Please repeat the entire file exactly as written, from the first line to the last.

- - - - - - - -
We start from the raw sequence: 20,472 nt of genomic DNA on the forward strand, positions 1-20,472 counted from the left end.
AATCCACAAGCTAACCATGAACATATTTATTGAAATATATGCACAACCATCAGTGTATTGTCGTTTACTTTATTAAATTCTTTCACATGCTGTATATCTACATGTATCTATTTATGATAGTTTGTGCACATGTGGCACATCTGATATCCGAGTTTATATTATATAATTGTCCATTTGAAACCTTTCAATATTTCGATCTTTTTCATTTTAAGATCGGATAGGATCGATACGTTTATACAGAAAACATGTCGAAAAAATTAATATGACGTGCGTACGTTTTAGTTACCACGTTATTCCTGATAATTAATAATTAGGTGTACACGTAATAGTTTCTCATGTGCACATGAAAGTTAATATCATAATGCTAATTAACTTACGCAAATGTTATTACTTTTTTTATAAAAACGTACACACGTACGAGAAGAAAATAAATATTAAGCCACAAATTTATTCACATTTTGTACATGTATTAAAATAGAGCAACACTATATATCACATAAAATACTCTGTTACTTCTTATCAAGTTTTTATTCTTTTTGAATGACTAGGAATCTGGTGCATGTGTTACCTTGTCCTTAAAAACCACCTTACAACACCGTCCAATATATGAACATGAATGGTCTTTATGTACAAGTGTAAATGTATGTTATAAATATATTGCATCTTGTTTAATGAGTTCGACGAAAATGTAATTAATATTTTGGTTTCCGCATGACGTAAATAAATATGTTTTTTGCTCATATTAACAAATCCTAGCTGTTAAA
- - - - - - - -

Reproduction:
We start from the raw sequence: 20,472 nt of genomic DNA on the forward strand, positions 1-20,472 counted from the left end.
AATCCACAAGCTAACCATGAACATATTTATTGAAATATATGCACAACCATCAGTGTATTGTCGTTTACTTTATTAAATTCTTTCACATGCTGTATATCTACATGTATCTATTTATGATAGTTTGTGCACATGTGGCACATCTGATATCCGAGTTTATATTATATAATTGTCCATTTGAAACCTTTCAATATTTCGATCTTTTTCATTTTAAGATCGGATAGGATCGATACGTTTATACAGAAAACATGTCGAAAAAATTAATATGACGTGCGTACGTTTTAGTTACCACGTTATTCCTGATAATTAATAATTAGGTGTACACGTAATAGTTTCTCATGTGCACATGAAAGTTAATATCATAATGCTAATTAACTTACGCAAATGTTATTACTTTTTTTATAAAAACGTACACACGTACGAGAAGAAAATAAATATTAAGCCACAAATTTATTCACATTTTGTACATGTATTAAAATAGAGCAACACTATATATCACATAAAATACTCTGTTACTTCTTATCAAGTTTTTATTCTTTTTGAATGACTAGGAATCTGGTGCATGTGTTACCTTGTCCTTAAAAACCACCTTACAACACCGTCCAATATATGAACATGAATGGTCTTTATGTACAAGTGTAAATGTATGTTATAAATATATTGCATCTTGTTTAATGAGTTCGACGAAAATGTAATTAATATTTTGGTTTCCGCATGACGTAAATAAATATGTTTTTTGCTCATATTAACAAATCCTAGCTGTTAAA